literature womens rights womens suffrage

Dora Montefiore

Dora Montefiore was a women’s suffragist, socialist, poet and writer.

Montefiore was born at Kenley Manor near Coulsdon, Surrey. She was educated at home, before being sent to Mrs Creswell’s school in Brighton. In 1874, she travelled to Sydney where she met and married George Barrow Montefiore. They had two children before he was tragically lost at sea in 1889. Montefiore was enraged to find that she was not entiled to guardianship of her children, and became an advoate for women’s rights.

In 1891, Montefiore held the first meeting of the Womanhood Suffrage League of New South Wales at her home. A year later, she returned to England where she joined the National Union of Women’s Suffrage Societies (NUWSS) before becoming dissatisfied with their progress and transferring to the more militant Women’s Social and Political Union (WSPU). Montefiore proposed the formation of the Women’s Tax Resistance League in 1897, and refused to pay her taxes as “Women should vote for the laws they obey and the taxes they pay.” Her home was frequently visited by bailiffs during a period of six weeks, at the end of which they seized her possessions to pay her debts.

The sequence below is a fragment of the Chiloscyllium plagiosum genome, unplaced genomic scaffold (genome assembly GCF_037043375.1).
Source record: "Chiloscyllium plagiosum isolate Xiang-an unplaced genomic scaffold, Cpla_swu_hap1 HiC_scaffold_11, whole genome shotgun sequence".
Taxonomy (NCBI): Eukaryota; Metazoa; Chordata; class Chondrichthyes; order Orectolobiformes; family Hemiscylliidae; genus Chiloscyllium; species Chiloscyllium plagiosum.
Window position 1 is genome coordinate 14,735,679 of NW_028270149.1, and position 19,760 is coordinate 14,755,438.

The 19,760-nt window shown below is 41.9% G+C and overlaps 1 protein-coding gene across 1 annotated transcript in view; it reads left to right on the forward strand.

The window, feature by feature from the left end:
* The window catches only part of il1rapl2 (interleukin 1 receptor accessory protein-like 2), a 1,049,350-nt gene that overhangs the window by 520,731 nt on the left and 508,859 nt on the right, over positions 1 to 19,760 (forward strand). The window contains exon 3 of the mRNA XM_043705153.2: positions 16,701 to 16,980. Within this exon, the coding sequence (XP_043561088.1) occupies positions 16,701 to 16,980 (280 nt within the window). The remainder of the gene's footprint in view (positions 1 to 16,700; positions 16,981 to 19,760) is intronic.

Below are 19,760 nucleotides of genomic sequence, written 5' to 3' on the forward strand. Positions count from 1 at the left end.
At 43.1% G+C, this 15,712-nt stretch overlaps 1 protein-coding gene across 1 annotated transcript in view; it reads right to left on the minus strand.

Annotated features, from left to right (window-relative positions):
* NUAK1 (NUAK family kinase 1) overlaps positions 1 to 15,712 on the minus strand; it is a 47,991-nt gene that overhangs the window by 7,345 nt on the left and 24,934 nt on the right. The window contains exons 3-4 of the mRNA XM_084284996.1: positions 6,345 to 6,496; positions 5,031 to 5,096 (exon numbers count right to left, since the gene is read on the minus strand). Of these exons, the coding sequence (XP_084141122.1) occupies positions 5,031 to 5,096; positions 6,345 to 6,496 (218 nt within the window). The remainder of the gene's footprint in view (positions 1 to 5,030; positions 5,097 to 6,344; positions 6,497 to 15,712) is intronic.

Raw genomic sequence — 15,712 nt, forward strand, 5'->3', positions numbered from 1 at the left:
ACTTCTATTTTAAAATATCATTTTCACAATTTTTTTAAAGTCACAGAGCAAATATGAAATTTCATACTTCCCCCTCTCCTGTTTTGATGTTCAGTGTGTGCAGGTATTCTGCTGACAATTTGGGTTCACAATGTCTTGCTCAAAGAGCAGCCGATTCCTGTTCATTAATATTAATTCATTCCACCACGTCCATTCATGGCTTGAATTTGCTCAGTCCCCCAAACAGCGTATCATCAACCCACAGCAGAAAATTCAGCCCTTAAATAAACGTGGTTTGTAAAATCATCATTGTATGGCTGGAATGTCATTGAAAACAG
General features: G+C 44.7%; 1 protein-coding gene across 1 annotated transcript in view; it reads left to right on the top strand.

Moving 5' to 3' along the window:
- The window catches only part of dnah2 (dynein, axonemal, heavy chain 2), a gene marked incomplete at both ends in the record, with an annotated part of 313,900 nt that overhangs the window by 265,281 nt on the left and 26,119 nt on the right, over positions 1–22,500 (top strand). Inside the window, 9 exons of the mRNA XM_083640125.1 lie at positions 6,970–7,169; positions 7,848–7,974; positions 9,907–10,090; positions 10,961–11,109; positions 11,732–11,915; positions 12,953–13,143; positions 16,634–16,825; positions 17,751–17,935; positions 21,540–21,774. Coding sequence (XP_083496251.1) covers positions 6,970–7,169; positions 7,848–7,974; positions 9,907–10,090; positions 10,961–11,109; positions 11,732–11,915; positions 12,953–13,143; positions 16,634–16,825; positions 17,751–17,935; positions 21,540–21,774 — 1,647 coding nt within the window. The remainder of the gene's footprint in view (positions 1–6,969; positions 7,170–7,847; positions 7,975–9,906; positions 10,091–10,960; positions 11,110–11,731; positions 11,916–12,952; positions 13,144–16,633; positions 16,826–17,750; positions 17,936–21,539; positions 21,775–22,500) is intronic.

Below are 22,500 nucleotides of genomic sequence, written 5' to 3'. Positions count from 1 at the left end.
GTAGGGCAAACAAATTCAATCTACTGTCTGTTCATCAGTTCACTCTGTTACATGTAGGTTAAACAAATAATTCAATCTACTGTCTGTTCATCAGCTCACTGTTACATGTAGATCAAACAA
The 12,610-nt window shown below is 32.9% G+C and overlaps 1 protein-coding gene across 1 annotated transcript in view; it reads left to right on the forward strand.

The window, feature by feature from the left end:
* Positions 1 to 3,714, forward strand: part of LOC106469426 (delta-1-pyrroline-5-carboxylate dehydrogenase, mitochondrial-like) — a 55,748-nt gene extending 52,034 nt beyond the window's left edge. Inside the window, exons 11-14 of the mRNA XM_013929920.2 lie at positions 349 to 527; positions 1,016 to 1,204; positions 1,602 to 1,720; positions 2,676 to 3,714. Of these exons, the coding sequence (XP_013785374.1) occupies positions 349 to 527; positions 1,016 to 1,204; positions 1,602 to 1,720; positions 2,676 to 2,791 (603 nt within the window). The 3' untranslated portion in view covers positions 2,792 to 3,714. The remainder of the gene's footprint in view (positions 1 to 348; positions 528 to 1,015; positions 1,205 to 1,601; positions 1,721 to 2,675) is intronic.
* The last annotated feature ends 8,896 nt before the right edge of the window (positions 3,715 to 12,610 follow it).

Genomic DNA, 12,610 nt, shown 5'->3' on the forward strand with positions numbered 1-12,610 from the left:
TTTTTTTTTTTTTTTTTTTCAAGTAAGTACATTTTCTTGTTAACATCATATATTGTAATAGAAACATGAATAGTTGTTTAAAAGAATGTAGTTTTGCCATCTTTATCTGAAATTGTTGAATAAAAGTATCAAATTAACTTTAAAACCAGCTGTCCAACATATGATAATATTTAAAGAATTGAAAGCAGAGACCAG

In addition to the WPSU, Montefiore was also a member of the Women’s Freedom League, the Social Democratic Federation (SDF) (where she helped set up the party’s women’s organisation) and the British Socialist Party. Like many others, Montefiore left the WPSU in protest against the more militant tactics the organisation had begun to utilise. She then joined the Adult Suffrage Society, becoming its honorary secretary.

In 1920, Montefiore attended at meeting at Cannon Street Hotel in London where the Communist Party of Great Britain (CPGB) was formed. Throughout her involvement in activism, she was a prolific writer and wrote a column in The New Age, the SDF journal ‘Justice’ and the Daily Herald. Montefiore also produced pamphlets including Some Words to Socialist Women (1907) and travelled to congresses and conferences in Europe, the United States, Australia, and South Africa to learn about international campaigns for women’s suffrage.

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